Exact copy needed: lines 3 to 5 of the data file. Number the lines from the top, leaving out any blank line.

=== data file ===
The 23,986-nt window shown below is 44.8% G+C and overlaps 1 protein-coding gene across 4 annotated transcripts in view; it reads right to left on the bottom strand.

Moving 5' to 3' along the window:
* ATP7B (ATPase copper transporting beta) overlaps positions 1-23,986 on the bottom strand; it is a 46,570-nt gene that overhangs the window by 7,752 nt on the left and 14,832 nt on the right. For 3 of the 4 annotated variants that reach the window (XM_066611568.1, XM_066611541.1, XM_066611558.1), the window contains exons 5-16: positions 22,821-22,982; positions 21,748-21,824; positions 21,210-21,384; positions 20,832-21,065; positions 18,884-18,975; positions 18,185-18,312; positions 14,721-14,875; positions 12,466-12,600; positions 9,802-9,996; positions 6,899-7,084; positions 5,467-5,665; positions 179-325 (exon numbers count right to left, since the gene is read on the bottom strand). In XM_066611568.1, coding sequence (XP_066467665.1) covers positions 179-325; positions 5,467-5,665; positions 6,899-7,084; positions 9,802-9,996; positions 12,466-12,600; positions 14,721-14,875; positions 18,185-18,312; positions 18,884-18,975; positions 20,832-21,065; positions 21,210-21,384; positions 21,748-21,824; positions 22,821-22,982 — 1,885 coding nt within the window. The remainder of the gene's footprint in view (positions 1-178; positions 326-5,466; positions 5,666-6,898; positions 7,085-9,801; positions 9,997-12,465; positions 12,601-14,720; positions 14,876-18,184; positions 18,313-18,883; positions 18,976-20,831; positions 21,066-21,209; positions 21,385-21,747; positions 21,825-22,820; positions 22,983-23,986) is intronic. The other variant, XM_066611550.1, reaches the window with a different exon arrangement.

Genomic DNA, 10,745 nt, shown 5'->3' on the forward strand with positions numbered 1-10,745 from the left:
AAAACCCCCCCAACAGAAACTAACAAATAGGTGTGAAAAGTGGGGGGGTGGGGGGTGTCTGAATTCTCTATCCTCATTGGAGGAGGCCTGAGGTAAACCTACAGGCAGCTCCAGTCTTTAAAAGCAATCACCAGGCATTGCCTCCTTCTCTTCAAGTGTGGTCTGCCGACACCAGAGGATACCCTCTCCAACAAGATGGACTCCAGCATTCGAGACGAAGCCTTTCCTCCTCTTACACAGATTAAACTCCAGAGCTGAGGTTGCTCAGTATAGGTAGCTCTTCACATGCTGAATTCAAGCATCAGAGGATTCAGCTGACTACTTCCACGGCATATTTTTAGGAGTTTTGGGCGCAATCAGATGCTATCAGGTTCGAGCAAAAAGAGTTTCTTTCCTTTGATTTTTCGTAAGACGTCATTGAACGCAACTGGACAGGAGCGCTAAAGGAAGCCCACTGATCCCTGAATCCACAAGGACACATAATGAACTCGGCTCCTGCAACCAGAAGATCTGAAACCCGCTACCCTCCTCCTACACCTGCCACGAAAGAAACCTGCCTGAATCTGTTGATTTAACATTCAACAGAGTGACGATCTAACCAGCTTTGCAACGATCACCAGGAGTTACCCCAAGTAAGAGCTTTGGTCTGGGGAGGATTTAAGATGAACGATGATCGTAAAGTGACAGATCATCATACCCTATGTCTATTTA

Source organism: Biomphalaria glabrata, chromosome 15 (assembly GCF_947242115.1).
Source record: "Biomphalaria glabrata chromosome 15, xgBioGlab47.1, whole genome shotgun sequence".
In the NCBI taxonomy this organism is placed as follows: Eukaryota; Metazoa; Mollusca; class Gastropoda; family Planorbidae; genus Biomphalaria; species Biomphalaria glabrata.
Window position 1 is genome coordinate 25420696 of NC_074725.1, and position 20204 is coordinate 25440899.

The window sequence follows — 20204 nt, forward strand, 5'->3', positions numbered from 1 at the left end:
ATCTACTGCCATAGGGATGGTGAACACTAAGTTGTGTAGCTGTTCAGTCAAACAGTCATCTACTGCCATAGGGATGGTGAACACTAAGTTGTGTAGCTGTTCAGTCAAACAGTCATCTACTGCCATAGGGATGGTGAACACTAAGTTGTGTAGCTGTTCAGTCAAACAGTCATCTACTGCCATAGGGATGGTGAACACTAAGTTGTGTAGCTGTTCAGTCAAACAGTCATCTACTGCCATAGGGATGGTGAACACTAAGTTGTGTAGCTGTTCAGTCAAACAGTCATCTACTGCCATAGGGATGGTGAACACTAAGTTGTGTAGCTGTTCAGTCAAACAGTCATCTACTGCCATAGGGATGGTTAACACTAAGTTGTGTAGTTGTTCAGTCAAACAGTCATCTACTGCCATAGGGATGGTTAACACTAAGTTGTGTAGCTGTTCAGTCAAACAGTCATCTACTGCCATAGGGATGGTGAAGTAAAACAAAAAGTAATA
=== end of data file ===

* ATP7B (ATPase copper transporting beta) overlaps positions 1-23,986 on the bottom strand; it is a 46,570-nt gene that overhangs the window by 7,752 nt on the left and 14,832 nt on the right. For 3 of the 4 annotated variants that reach the window (XM_066611568.1, XM_066611541.1, XM_066611558.1), the window contains exons 5-16: positions 22,821-22,982; positions 21,748-21,824; positions 21,210-21,384; positions 20,832-21,065; positions 18,884-18,975; positions 18,185-18,312; positions 14,721-14,875; positions 12,466-12,600; positions 9,802-9,996; positions 6,899-7,084; positions 5,467-5,665; positions 179-325 (exon numbers count right to left, since the gene is read on the bottom strand). In XM_066611568.1, coding sequence (XP_066467665.1) covers positions 179-325; positions 5,467-5,665; positions 6,899-7,084; positions 9,802-9,996; positions 12,466-12,600; positions 14,721-14,875; positions 18,185-18,312; positions 18,884-18,975; positions 20,832-21,065; positions 21,210-21,384; positions 21,748-21,824; positions 22,821-22,982 — 1,885 coding nt within the window. The remainder of the gene's footprint in view (positions 1-178; positions 326-5,466; positions 5,666-6,898; positions 7,085-9,801; positions 9,997-12,465; positions 12,601-14,720; positions 14,876-18,184; positions 18,313-18,883; positions 18,976-20,831; positions 21,066-21,209; positions 21,385-21,747; positions 21,825-22,820; positions 22,983-23,986) is intronic. The other variant, XM_066611550.1, reaches the window with a different exon arrangement.

Genomic DNA, 10,745 nt, shown 5'->3' on the forward strand with positions numbered 1-10,745 from the left:
AAAACCCCCCCAACAGAAACTAACAAATAGGTGTGAAAAGTGGGGGGGTGGGGGGTGTCTGAATTCTCTATCCTCATTGGAGGAGGCCTGAGGTAAACCTACAGGCAGCTCCAGTCTTTAAAAGCAATCACCAGGCATTGCCTCCTTCTCTTCAAGTGTGGTCTGCCGACACCAGAGGATACCCTCTCCAACAAGATGGACTCCAGCATTCGAGACGAAGCCTTTCCTCCTCTTACACAGATTAAACTCCAGAGCTGAGGTTGCTCAGTATAGGTAGCTCTTCACATGCTGAATTCAAGCATCAGAGGATTCAGCTGACTACTTCCACGGCATATTTTTAGGAGTTTTGGGCGCAATCAGATGCTATCAGGTTCGAGCAAAAAGAGTTTCTTTCCTTTGATTTTTCGTAAGACGTCATTGAACGCAACTGGACAGGAGCGCTAAAGGAAGCCCACTGATCCCTGAATCCACAAGGACACATAATGAACTCGGCTCCTGCAACCAGAAGATCTGAAACCCGCTACCCTCCTCCTACACCTGCCACGAAAGAAACCTGCCTGAATCTGTTGATTTAACATTCAACAGAGTGACGATCTAACCAGCTTTGCAACGATCACCAGGAGTTACCCCAAGTAAGAGCTTTGGTCTGGGGAGGATTTAAGATGAACGATGATCGTAAAGTGACAGATCATCATACCCTATGTCTATTTA